BRIEF DESCRIPTION OF THE DRAWINGS

FIG. 1 is a longitudinal cross-sectional view illustrating a seal-less integral motor pump incorporating a diaphragm of the prior art;

FIG. 2 is a longitudinal cross-sectional view illustrating an embodiment of the invention incorporated in a seal-less integral motor centrifugal; and

FIG. 3 is a fragmentary longitudinal cross-sectional view showing greater detail of the invention.

DETAILED DESCRIPTION

The seal-less integral-rotor pump 10 of FIG. 1 shows a diaphragm system of the prior art. The pump 10 consists of a pump casing 20 having an inlet 80 and a discharge 90 and contains a rotor/impeller 60, which may be made by attaching an impeller to a motor rotor or by integrally forming the rotor in the impeller. A non-rotatable shaft 40 rotatably supports the rotor/impeller 60 in axial and radial directions and is bolted or otherwise fastened to the motor housing 30, which houses a motor stator 70 and which is fastened to the pump casing 20. A diaphragm 50 has its outer edge interposed between the pump casing 20 and the motor housing 30 and its inner edge clamped between the shaft 40 and the housing 30. This isolates the motor stator 70 from the pumped fluid. The clamping force of the shaft is provided either by the external fastener 35 or by otherwise threading the shaft 40 and the motor housing 30 together. An "o" ring seal 45 in a groove surrounds the shaft 40 and abuts the inner edge of the diaphragm 50 and another "o" ring seal 25 in a groove on the pump casing 20 abuts the outer edge. As can be seen in FIG. 1, the shaft 40 is clamped against the diaphragm 50 which acts as a soft washer and diminishes the rigidity of the shaft mounting. As a result, the radial and axial hydraulic forces and vibrations of the impeller are transmitted by the shaft 40 through the diaphragm 50 to the housing 30, and the diaphragm life is shortened due to creep distortion induced by the resulting stresses imposed on the diaphragm.

The improved diaphragm system of the invention is seen in FIGS. 2 and 3, in which a pump 100 comprises a pump casing 120 in which an inlet 180 and a discharge 190 are in fluid communication with impeller vanes 165 of a rotor/impeller 160. A motor housing 130 contains a motor stator 170 and is fastened to the pump casing 120 by fasteners 155. A non-rotatable shaft 140 is rigidly fastened to the housing by a fastener 135, or by threading directly together with the pump casing, and radially and axially supports the rotor/impeller 160. An "o" ring 143 provides a static seal between the shaft 140 and the housing 130. The diaphragm 150 is clamped, at its outer edge, between the housing 130 and the pump casing 120 and, at its inner edge, between the housing 130 and the shaft 140. A rigid outer spacer 105 which has an outer diameter slightly less than that of the motor housing 130, an inner diameter slightly greater than the outer diameter of the diaphragm membrane 150, and a thickness approximately equal to that of the diaphragm membrane 150 is clamped, along with the diaphragm, between the housing and the pump casing. Another rigid spacer 5 having an outer diameter slightly less than the inner diameter of the diaphragm membrane, an inner diameter slightly greater than the diameter of the shaft 140, and a thickness approximately equal to that of the diaphragm membrane 150 is clamped with the diaphragm membrane between the shaft 140 and the housing 130. In an alternative embodiment, the rigid spacer rings 5, 105 may be integrally formed on the shaft and/or the motor housing. Grooves in the face of the pump case outer face and the housing inner face support "o" rings 125 and 145, respectively, to press against the diaphragm membrane 150 to form a seal against and to hold the diaphragm membrane in place under discharge pressure of the pumped fluid.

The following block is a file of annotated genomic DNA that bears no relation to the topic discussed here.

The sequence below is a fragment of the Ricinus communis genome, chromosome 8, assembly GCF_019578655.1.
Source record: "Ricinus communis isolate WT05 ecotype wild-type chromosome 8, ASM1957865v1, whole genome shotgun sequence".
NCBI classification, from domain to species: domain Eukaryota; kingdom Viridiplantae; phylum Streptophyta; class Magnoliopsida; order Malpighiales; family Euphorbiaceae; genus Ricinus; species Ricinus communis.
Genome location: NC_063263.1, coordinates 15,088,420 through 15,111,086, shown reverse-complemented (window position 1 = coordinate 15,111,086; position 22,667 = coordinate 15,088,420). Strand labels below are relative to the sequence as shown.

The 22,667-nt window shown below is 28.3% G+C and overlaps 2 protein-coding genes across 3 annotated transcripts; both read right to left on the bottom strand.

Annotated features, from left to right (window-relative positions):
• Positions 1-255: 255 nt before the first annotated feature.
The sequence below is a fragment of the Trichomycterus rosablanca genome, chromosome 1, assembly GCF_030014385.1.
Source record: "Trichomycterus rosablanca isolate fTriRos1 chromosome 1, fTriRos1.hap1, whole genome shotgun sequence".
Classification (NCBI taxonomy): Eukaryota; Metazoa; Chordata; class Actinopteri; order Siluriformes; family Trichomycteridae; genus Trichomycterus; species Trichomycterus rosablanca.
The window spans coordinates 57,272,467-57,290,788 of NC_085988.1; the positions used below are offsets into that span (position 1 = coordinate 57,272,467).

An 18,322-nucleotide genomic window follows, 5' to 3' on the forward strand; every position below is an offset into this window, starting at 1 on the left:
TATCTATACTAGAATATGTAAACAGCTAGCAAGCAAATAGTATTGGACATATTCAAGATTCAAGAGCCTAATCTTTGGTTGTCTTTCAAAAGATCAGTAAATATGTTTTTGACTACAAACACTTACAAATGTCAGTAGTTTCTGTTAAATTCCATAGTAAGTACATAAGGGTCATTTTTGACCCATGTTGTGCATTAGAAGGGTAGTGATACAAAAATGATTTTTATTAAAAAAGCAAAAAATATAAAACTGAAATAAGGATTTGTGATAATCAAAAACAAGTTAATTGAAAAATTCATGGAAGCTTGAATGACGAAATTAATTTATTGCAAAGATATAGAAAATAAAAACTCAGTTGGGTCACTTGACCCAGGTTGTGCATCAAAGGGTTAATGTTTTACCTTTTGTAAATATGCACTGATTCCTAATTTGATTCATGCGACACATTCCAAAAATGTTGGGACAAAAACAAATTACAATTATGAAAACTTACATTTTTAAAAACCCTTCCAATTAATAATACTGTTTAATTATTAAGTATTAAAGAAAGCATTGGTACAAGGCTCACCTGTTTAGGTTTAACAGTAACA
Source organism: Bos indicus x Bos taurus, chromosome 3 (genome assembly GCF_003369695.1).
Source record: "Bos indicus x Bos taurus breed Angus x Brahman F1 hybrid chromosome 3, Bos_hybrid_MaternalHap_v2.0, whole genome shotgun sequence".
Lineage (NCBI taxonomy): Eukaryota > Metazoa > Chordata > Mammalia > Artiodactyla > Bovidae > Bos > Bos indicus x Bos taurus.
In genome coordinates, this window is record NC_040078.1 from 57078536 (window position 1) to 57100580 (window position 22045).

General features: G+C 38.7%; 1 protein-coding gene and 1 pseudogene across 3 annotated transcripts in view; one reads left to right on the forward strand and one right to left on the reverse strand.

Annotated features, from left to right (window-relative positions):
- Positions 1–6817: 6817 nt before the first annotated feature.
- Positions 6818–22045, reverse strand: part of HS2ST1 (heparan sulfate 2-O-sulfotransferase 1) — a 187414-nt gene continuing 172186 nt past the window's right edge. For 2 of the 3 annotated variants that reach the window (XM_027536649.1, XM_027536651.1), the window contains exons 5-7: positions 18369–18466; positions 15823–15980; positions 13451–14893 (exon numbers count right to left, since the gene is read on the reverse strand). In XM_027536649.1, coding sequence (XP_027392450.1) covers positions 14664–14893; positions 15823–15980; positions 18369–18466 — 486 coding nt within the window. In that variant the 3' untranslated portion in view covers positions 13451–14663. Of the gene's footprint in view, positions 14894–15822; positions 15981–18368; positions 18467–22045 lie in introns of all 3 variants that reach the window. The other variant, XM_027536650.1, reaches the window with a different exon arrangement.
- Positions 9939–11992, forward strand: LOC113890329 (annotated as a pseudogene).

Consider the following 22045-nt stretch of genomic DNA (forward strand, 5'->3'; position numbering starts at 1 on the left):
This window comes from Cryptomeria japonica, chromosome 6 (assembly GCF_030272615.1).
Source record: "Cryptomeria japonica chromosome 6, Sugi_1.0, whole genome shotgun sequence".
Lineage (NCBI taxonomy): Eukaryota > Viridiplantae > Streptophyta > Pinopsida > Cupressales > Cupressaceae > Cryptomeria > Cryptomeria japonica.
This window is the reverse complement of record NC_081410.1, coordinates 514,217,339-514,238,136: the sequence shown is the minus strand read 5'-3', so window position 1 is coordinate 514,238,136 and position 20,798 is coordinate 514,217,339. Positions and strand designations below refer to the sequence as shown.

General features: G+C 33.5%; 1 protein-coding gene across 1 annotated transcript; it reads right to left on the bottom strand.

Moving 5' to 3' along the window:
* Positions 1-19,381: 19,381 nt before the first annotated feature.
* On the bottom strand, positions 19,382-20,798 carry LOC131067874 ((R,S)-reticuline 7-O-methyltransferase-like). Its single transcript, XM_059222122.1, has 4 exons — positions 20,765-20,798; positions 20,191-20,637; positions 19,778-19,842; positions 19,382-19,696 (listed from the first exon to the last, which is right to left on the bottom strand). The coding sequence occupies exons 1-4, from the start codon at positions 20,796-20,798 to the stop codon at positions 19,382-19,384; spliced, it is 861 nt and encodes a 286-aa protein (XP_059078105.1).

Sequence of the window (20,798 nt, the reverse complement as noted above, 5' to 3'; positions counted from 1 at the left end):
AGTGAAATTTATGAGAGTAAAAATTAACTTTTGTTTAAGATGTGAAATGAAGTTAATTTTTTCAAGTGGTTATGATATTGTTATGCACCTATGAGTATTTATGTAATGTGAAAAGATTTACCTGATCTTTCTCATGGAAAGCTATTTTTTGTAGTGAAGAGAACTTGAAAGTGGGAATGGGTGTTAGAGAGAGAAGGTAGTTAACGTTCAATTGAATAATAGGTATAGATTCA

Thus, the diaphragm system of the invention consists of a thin non-metallic diaphragm membrane 150, a rigid integral or separable inner spacer ring 5, a rigid integral or separable outer spacer ring 105, an inner "o" ring 145, and an outer "o" ring 125. The inner and outer spacers 5, 105 are preferably of the same thickness as the diaphragm membrane 150, such that the diaphragm membrane is firmly held by, but not thinned by, the clamping forces between the pump casing 120, the housing 130 and the shaft 140. The only compressive forces on the diaphragm membrane 150 are due to the "o" rings 125, 145 which elastically deform against the diaphragm membrane to form seals and do not cause creep distortion of the diaphragm membrane. Early diaphragm failures due to local thinning are thus avoided. The inner and outer separable spacers are preferably made of steel or other metal compatible with the pump materials for the application.

Finally, since inner spacer 5 is interposed, along with the diaphragm membrane 150, between the shaft 140 and the housing 130, the bearing loads are transmitted through the shaft 140 and the spacer 5 directly to the housing 130. This avoids the diaphragm deterioration attributable to the prior art designs.

Patent Citations
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Referenced by
Citing PatentFiling datePublication dateApplicantTitle
US6589018Aug 14, 2001Jul 8, 2003Lakewood Engineering And Manufacturing Co.Electric fan motor assembly with motor housing control switch and electrical input socket
US6682324 *Jan 24, 2001Jan 27, 2004Leybold Vakuum GmbhRadial turbo-blower
US6865981Mar 11, 2003Mar 15, 2005Ingersoll-Rand CompanyMethod of producing a pump
US6883417Mar 19, 2003Apr 26, 2005Ingersoll-Rand CompanyConnecting configuration for a diaphragm in a diaphragm pump
US6887049Apr 21, 2003May 3, 2005Lakewood Engineering And Manufacturing Co.Electric fan motor assembly
US6901960Sep 6, 2002Jun 7, 2005Ingersoll-Rand CompanyDouble diaphragm pump including spool valve air motor
EP1333180A1 *Dec 20, 2002Aug 6, 2003Siemens AktiengesellschaftElectric motor driven pump
Classifications
U.S. Classification417/423.11, 417/423.7
International ClassificationH02K5/128, F04D13/06
Cooperative ClassificationF04D13/064, H02K5/1282, F04D13/0666
European ClassificationF04D13/06G, F04D13/06B, H02K5/128B